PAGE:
14 April 2015
Key post-mining landscape features known as final voids present a number of management challenges. In addition to safety issues, final voids can be a point source of saline and acidic waters, potentially resulting in impacts to groundwater systems and downstream receiving environments.
There are two commonly employed, main strategies applied to mine voids at mine closure: maintain as an open void, or backfill with waste material. There are many environmental, social, visual and economic issues to consider when selecting the most appropriate closure strategy. Backfilling can mitigate many social and environmental issues; however this can be prohibitively expensive and may lead to a loss of environmental values supported by the waterbody. Open voids are often seen as the most practical option, and can provide long term environmental benefits if appropriately managed.
Mine voids can support many environmental values. For example, some mine voids created by coal mining in Queensland’s Bowen Basin provide locally important dry season refugia for aquatic biota and waterbirds, as well as potential stock watering sites. BMT has found that many pit lakes, often with poor quality, can contain abundant fish and aquatic invertebrate communities, even when there is no apparent surface water connection to other water bodies. Mine voids from historical sand mining activities, such as those on North Stradbroke Island, can represent locally important recreational resources and support rich and abundant wetland ecosystems. Active treatment of pit lake waters can also produce water that is suitable for commercial uses such as aquaculture, tourism and agriculture.
Ultimately, the capacity for mine voids to support important ecosystem services and other environment values depends, to a large extent on the quantity and quality of water within and entering the void, and the degree of connectivity to natural stream systems. Management of flow paths is one tool that can be used to ensure that there is sufficient, good quality water available to maintain these values. For example, BMT used pollutant and hydrological modelling at a Bowen Basin mine to optimise flow paths such that sufficient, good quality water entered the lake pit to sustain healthy ecosystems, while more saline, nutrient enriched waters were diverted into another pit with lower environmental values.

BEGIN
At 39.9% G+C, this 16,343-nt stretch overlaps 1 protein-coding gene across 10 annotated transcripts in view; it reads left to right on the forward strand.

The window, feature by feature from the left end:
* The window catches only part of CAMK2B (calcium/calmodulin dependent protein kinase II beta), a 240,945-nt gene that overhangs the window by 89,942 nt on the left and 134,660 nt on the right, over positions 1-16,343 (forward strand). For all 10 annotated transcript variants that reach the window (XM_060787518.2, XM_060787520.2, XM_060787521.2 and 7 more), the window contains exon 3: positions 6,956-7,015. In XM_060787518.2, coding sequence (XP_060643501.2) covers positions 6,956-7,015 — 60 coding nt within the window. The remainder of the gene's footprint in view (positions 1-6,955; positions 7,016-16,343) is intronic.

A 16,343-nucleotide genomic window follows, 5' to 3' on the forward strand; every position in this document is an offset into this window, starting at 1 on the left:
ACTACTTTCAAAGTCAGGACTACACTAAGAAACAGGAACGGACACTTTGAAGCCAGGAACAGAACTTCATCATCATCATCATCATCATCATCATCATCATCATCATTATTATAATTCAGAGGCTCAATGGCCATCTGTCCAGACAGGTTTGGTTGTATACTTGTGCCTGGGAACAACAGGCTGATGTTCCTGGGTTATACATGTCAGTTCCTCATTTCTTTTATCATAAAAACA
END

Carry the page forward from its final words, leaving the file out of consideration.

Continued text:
In most cases, pit waters have poor water quality and are unlikely to support a wide range of environmental values. If back-filling is not a viable option, then it is important to understand whether there is potential for waters to enter groundwater and surface water systems and cause environmental harm. This requires a good understanding of the system’s hydrological and physio-chemical processes, based on modelling and data analysis.
Modelling of mine void water levels provides a means for predicting the likelihood of pit waters overtopping and entering downstream environments. In order to adequately assess the hydrologic and water quality variability in voids, BMT has found that modelling using long climatic sequences, coupled with detailed groundwater interactions are essential to properly understand the system.
Modelling of mine void water quality can be undertaken using a variety of approaches, depending on the issue under consideration. This can include, for example, modelling of long term changes in salinity, nutrients and metal concentrations; algae and nutrient dynamics; and stratification processes. Fundamentally, the modelling tools provide valuable information for assessment of the end uses of mining voids, such as recreational or agricultural uses, but also on issues such as typical final water levels, water level variations, sustainable water harvesting yields and similar issues. Such information provides a basis for assessing potential hazards, and possible environmental and social values supported in the long term.
Back-filling and associated rehabilitation of mine voids often requires de-watering of pit waters, which presents a range of other logistical, regulatory and environmental challenges. Potential disposal options include beneficial re-use, recycling, transfer to other storages, or discharges to natural systems. While the most appropriate disposal option will vary on a case-by-case basis, it is BMT's experience that it is critical that regulatory agencies are engaged throughout the process, particularly if off-site disposal is a preferred option.
Freyja Lockwood at Bristol City Council discusses the emerging challenges of building trust and public acceptance of autonomous systems, artificial intelligence and data-driven innovation.
Philip Haines discusses the partnership to develop a climate change adaptation plan in the Solomon Islands
James Fanshawe, Chair of the UK’s Maritime Autonomous Systems Regulatory Working Group discusses the regulatory implications of autonomous surface ships.
The potential opportunities and rewards are vast. Let’s change where we need to, let’s collaborate more. We will not just survive, but thrive!